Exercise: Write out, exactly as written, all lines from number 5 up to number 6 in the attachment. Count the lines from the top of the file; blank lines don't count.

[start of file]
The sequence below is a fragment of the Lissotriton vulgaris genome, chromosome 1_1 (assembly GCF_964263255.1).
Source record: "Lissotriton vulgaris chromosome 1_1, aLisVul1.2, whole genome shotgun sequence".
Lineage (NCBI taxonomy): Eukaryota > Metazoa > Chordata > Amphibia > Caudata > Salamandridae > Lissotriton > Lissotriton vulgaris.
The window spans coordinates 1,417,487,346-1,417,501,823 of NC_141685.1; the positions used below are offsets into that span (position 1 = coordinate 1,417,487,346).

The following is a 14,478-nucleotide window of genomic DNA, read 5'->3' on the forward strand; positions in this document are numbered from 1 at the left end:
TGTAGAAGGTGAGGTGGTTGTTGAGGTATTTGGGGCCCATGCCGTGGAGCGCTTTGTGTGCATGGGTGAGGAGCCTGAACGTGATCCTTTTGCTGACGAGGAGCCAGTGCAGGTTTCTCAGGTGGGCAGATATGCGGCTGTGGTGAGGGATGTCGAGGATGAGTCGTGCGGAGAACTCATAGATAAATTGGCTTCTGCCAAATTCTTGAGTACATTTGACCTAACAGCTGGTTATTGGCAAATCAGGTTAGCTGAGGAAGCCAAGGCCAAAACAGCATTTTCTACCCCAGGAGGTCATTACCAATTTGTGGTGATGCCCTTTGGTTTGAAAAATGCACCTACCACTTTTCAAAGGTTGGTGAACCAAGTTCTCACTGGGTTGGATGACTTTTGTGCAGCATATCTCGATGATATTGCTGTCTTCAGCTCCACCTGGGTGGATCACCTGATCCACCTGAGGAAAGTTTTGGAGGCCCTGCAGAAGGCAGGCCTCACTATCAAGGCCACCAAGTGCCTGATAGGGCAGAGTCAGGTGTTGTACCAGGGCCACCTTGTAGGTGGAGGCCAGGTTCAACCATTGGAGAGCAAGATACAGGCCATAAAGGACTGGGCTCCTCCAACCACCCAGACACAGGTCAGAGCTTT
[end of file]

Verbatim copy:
The following is a 14,478-nucleotide window of genomic DNA, read 5'->3' on the forward strand; positions in this document are numbered from 1 at the left end:
TGTAGAAGGTGAGGTGGTTGTTGAGGTATTTGGGGCCCATGCCGTGGAGCGCTTTGTGTGCATGGGTGAGGAGCCTGAACGTGATCCTTTTGCTGACGAGGAGCCAGTGCAGGTTTCTCAGGTGGGCAGATATGCGGCTGTGGTGAGGGATGTCGAGGATGAGTCGTGCGGAGAACTCATAGATAAATTGGCTTCTGCCAAATTCTTGAGTACATTTGACCTAACAGCTGGTTATTGGCAAATCAGGTTAGCTGAGGAAGCCAAGGCCAAAACAGCATTTTCTACCCCAGGAGGTCATTACCAATTTGTGGTGATGCCCTTTGGTTTGAAAAATGCACCTACCACTTTTCAAAGGTTGGTGAACCAAGTTCTCACTGGGTTGGATGACTTTTGTGCAGCATATCTCGATGATATTGCTGTCTTCAGCTCCACCTGGGTGGATCACCTGATCCACCTGAGGAAAGTTTTGGAGGCCCTGCAGAAGGCAGGCCTCACTATCAAGGCCACCAAGTGCCTGATAGGGCAGAGTCAGGTGTTGTACCAGGGCCACCTTGTAGGTGGAGGCCAGGTTCAACCATTGGAGAGCAAGATACAGGCCATAAAGGACTGGGCTCCTCCAACCACCCAGACACAGGTCAGAGCTTT